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Well, this might not quite qualify as a haul, as these things were bought a bit at a time over the past week or two, but I thought I’d share them with you all together.

I’ve had my beady little eye on Ebay lately, specifically on bargain vintage patterns.  I have a couple of simple rules for myself when buying vintage patterns:

  1. Only buy it if you love it.
  2. Only buy it if it’s cheaper than or the same price as a modern pattern.  (Unless it’s super, super special.)
  3. Only buy it if you’ll wear what you make with it!

And I only tend to look at 50s and 60s patterns, since I just love the styles of that era (I don’t watch Mad Men, but I would happily raid their early 60s wardrobes!).

I’ve mentioned my baking a few times recently and the other week I made a batch of cupcakes for my friend’s birthday (lightly spiced cakes with lime and coconut icing – NOM!), which invariably ends with me wearing as much flour and icing sugar as the recipe contains.  I’m also a fan of chilli and various tomato-based pasta sauces.  There’s no escaping it, these things require an apron!  Which brings me to my first pattern:

It’s Marian Martin 9091, which the seller said was from the 40s or 50s.  More importantly, it’s just so pretty.  As soon as I saw it, I had instant pattern lust.  But, according to my rules above, I wouldn’t day any more than £10, including postage.  It was lucky I got it for £9 including P&P, then!  Phew!

Remember my teaser from the other day?  Yep, that’s the full-length version made up already.  I’m feeling too ill to pose in it, so pictures soon, I promise!  It’s a simple pattern, so it came together really easily.  Look how simple the pattern pieces are:

The only down side of the pattern was all the bias binding.  I had a bit of a brain malfunction when cutting bias strips, so they were too narrow to use in my bias binding maker, so I had to hand-fold something stupid like 7 yards of the stuff (meh!).  Then came the attaching.  Those scallops!  They’re pretty, but a pain to stitch bias binding to, especially as I basically made up how to join the ends of the bias – I’m sure there’s an easier way, but for some reason I thought I’d make it up instead of looking it up!  Still, it looks OK:

Do you have any suggestions for a different way to finish the edges?  I was considering just hemming them instead, but then I’d have to ease the curves in and I’m not sure that would look very neat.  I’d really like to make these as gifts for people, but the bias is a massive pain in the arse and I’m really not sure what to try next time!  I’m also planning to make the half-apron version for sewing (maybe I’ll add some extra pockets, too).

Anyway, on to the next pattern:

Maudella 4378 – a super-simple blouse.  This was an uber-bargain – £1.84 including postage!  Wewt and huzzah, I say!  The thing I love about this pattern is that it looks really versatile – I can picture it made up in so many different ways – and I can picture it tucked into any of my high-waisted skirts.  Very wearable!  Here’s a bit more detail:

And I’ve already got some plans for this blouse using this super-cute cotton print (sorry, I’ve washed it, but haven’t ironed it yet!):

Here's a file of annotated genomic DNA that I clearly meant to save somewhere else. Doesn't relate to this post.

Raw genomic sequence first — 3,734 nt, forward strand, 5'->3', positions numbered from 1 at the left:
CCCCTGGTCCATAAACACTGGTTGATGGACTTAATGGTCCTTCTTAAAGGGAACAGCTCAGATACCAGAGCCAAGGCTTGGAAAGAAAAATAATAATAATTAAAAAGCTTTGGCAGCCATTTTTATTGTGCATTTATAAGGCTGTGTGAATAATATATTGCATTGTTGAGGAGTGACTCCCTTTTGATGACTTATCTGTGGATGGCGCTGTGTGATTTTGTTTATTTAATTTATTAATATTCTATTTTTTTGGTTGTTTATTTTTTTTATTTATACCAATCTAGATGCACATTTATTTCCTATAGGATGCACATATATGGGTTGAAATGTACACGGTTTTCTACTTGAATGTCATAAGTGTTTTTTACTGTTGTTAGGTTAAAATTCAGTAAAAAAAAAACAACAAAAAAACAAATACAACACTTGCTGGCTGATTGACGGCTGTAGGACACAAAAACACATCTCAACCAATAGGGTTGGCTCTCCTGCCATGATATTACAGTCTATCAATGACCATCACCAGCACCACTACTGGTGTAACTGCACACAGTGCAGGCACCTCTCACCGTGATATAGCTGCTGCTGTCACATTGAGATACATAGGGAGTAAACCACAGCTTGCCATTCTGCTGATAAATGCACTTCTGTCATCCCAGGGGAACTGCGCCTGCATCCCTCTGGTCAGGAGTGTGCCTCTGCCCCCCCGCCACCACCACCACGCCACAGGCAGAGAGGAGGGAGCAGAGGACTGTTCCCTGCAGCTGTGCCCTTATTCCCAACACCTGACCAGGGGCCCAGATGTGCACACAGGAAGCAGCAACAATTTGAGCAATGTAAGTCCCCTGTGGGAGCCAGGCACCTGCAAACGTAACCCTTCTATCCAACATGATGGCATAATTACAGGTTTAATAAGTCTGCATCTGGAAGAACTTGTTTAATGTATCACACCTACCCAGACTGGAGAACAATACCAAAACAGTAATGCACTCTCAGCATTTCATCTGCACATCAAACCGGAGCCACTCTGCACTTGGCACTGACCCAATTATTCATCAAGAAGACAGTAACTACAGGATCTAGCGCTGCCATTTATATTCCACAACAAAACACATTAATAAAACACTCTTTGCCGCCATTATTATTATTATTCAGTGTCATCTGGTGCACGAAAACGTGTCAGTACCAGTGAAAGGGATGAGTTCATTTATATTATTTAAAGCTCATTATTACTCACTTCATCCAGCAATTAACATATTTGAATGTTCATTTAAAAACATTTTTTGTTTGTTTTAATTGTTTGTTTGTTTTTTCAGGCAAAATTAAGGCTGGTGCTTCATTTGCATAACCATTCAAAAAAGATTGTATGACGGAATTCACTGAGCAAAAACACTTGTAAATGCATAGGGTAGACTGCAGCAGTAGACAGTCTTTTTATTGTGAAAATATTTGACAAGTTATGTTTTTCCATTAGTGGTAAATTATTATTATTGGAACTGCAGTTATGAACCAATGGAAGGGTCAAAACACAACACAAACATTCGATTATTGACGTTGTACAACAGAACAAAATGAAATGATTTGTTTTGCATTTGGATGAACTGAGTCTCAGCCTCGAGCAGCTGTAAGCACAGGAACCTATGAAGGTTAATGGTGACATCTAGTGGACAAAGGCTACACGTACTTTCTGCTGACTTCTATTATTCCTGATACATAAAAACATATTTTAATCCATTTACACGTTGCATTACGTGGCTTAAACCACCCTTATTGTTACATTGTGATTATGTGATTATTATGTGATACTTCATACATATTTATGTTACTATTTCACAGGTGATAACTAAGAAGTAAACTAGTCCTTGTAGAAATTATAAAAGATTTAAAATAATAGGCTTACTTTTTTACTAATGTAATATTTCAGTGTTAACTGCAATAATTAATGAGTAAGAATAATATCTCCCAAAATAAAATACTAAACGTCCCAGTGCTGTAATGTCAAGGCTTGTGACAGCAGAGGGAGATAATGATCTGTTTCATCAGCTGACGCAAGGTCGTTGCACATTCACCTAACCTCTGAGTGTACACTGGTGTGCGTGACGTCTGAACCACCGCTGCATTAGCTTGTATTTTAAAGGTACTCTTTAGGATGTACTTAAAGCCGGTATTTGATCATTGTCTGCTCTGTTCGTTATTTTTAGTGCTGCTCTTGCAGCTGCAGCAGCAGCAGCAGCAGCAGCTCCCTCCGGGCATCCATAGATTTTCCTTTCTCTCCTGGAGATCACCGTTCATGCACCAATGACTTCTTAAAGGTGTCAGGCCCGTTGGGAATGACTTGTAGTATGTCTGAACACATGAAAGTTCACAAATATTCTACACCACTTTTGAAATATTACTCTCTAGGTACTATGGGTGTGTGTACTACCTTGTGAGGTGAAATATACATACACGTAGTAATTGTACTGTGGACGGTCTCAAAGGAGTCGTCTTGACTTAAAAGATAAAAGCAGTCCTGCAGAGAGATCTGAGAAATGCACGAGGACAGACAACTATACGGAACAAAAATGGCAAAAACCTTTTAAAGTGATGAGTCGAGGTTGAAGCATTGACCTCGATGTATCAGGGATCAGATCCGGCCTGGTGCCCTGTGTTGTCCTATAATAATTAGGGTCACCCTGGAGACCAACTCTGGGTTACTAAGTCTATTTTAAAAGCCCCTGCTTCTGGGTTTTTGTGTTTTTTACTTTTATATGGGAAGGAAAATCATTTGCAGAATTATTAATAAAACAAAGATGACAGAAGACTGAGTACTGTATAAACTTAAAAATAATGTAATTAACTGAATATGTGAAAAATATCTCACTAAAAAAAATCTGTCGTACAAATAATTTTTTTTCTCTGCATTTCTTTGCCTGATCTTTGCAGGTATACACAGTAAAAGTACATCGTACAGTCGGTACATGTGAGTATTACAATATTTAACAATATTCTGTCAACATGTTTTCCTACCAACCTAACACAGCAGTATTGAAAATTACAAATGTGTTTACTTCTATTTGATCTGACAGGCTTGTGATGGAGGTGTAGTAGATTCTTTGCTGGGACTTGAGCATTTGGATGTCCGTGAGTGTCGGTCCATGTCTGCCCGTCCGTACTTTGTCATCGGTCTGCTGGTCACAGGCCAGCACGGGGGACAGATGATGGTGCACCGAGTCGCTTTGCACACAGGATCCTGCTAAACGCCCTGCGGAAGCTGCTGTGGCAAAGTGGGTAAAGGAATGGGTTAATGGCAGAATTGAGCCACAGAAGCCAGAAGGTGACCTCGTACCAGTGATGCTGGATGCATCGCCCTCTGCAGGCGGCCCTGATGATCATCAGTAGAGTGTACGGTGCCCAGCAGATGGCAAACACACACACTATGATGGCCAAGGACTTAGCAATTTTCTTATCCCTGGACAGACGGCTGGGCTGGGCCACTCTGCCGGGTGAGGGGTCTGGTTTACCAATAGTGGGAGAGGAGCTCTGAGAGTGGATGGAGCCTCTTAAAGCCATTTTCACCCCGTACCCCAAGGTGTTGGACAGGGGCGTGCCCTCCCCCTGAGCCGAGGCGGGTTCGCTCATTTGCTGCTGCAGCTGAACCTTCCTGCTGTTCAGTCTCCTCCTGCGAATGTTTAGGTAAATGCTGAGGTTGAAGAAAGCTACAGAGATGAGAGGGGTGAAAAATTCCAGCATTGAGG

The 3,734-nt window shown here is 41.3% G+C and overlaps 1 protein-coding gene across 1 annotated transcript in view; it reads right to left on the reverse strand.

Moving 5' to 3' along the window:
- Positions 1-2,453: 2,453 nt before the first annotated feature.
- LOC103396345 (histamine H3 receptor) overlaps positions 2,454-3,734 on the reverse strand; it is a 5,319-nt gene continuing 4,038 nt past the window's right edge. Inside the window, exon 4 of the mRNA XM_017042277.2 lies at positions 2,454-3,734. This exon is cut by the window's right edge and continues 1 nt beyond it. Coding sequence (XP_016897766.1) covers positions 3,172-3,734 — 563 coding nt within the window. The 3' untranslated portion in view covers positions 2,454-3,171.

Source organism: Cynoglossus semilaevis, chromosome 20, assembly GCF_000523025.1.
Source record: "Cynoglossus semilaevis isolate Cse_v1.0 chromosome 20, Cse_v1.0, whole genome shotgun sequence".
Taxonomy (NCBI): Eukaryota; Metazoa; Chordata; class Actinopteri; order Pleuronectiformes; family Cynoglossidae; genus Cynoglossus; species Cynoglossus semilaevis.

I couldn’t get very good light for a great photo, I’m afraid, but the background is off white and the spots are dark blue.  And I’m hoping that the red anchors will be set off nicely by these buttons:

I have to admit, I have a real soft spot for sailor style, so I can’t wait to make this one!  There were some gorgeous little anchor buttons in white, blue or red as well, but they were £1 each.  £1 each!!  They would have looked fabulous, but I really can’t justify paying £1 per button rather than 10p per button, however pretty the buttons (and especially on a pattern than appears to use 10 of them!).

The other pattern I got was for this fun dress, which again looks pretty simple:

I’m not usually into later 60s styles, but the A-line skirt with that inverted box pleat just called to me (perhaps becauses of how flattering A-line skirts are).  And considering I got it for £3.25, it was a good deal!  I’m also thinking that I could make this up as a skirt, too, and those long sleeves have me thinking about nice woolen winter dresses – all my dresses seem to be summery, so they would be a great addition to my wardrobe!  Actually, another possibility would be lowering the neckline slightly and making a sleeveless woolen version to wear over sleeved shirts.  In a dream world, something like these (very expensive!) wool pinstripes from MacCullock and Wallis would be great:

Hmm, so many ideas for this one!

There’s one more pattern and a couple more fabrics, but as this post is pretty long, I’ll be back with them in part 2!

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We Have Productivity, Captain!

See, all that work on Tilly’s Sewing Productivity Project wasn’t just procrastination!  I’ve spent a couple of days sewing over the long weekend (though now I have coldy-migraine-y badness going on, so bleh!).

Speaking of Tilly’s project, she has collated an excellent list of tips from the various participants: go look up some tips for sewing productivity.  I might make these into a pretty list to print out, laminate and put on my pinboard!

As for what I’ve been doing, I made a super-simple dirndl skirt (sorry, I’m feeling too ill to model it!  Also, it’s a bit crinkled, as I’ve been wearing it!):

The fabric was £1 from my craft class – the zip actually cost more than the fabric!  The photos really don’t do this fabric justice – it changes so much in different lighting and at different angles, from a turquoise-green to a golden orange and even a strange, almost sagey green.  Very odd.  There was no pattern – dirndl skirts are so simple and easy, you just use a couple of rectangles and some gathering.  I did use this tutorial to help me work out how to do the waistband:

As I was a bit tight on fabric (it was basically a scrap that was just big enough to get two rectangles for the skirt with a long strip coming off it that I used for the waistband), I used bias binding for the hem, which I also used a decorative topstitch on:

I used the same stitch on the waistband, which also features my first ever zip (shock, horror!):

Using Michelle’s tutorial from Sew, Mama, Sew made the job easy, though I basted the zip in place instead of using glue.

And there was another pretty thing made over the weekend, but that’s for another time.  In the meantime, here’s a little teaser: